Construction Engineering, Bachelor of Science
Construction engineering (CONE) is a program of the Charles W. Durham School of Architectural Engineering and Construction. The construction engineering major integrates engineering, construction and management courses. This program is designed for persons fulfilling the construction industry’s need for licensed professional engineers. It resembles the construction management program but provides a greater emphasis on engineering, scientific, and technical courses to meet requirements for licensure as a professional engineer. The courses focus on the application of engineering principles to solve real-world construction problems. They include instruction in civil engineering, structural principles, material testing and evaluation, project management, computer-assisted design, 3D animation, sustainability, and graphic communication.
The Durham School Construction Engineering program is accredited by the Engineering Accreditation Commission (EAC) of ABET, Inc.
The educational objectives of the Construction Engineering program are to produce graduates who will (in three to five years after graduation):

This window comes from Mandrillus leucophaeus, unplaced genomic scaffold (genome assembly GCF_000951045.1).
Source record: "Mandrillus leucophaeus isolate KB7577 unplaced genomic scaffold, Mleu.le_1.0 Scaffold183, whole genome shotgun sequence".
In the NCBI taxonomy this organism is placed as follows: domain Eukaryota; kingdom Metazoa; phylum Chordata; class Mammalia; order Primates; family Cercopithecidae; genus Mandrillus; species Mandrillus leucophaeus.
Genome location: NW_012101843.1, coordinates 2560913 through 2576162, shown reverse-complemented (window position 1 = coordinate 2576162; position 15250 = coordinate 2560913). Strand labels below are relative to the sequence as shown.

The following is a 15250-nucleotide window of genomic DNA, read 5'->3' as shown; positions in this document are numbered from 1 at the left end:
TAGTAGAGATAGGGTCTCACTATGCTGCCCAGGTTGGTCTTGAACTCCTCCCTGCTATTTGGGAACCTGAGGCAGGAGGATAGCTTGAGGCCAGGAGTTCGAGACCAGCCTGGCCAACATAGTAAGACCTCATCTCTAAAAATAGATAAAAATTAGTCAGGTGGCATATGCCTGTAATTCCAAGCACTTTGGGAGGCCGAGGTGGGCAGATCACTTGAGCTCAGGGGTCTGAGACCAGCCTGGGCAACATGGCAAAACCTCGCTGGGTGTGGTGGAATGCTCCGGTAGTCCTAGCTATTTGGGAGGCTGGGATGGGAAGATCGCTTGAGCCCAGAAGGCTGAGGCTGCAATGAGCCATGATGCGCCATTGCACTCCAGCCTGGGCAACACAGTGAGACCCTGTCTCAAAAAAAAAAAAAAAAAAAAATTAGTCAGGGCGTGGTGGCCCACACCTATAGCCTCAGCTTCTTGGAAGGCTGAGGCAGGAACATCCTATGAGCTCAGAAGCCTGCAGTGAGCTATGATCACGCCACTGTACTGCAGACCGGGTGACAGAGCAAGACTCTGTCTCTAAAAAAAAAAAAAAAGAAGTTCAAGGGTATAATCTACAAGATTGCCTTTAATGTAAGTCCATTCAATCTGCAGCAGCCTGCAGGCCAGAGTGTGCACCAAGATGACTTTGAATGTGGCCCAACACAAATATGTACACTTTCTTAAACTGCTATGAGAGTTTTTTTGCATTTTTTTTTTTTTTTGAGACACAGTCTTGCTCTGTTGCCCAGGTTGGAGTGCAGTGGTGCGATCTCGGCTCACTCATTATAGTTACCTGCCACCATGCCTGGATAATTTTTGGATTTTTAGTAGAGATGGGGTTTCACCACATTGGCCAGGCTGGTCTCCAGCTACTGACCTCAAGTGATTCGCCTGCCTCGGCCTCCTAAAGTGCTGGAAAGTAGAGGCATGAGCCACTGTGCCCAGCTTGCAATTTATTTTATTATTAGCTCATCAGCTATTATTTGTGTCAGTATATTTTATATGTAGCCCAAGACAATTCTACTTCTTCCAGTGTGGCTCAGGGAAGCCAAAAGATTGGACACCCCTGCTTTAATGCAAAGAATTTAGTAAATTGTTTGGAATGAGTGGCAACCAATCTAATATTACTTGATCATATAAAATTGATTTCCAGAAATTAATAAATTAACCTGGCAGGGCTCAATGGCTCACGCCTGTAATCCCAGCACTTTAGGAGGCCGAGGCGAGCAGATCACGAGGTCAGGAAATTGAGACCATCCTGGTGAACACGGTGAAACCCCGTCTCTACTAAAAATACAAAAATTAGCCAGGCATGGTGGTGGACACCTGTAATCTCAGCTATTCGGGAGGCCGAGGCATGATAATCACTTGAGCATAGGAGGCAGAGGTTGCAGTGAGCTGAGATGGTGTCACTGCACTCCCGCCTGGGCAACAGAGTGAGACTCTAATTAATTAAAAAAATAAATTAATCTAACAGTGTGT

- Possess knowledge acquisition skills enabling them to remain current throughout their careers;
- Apply engineering principles of analysis and design to the systems being constructed;
- Employ technical skills with innovation and dedication to pursue improved functionality, increasing efficiency and decreasing costs;
- Use communication skills to effectively share their ideas with many forms of media;
- Adapt to the constantly changing, interdisciplinary design and construction by applying teamwork and team building skills; and
- Apply appropriate construction practices including business organization, estimating, scheduling, project delivery and ethics.
Under the stimulus of increasing demand for global services, many Nebraska companies have expanded their reach well beyond the US borders. This demand gives the construction engineering graduate an unprecedented number of opportunities for employment (locally, nationally, and internationally), and for pursuing an advanced degree at UNL or elsewhere.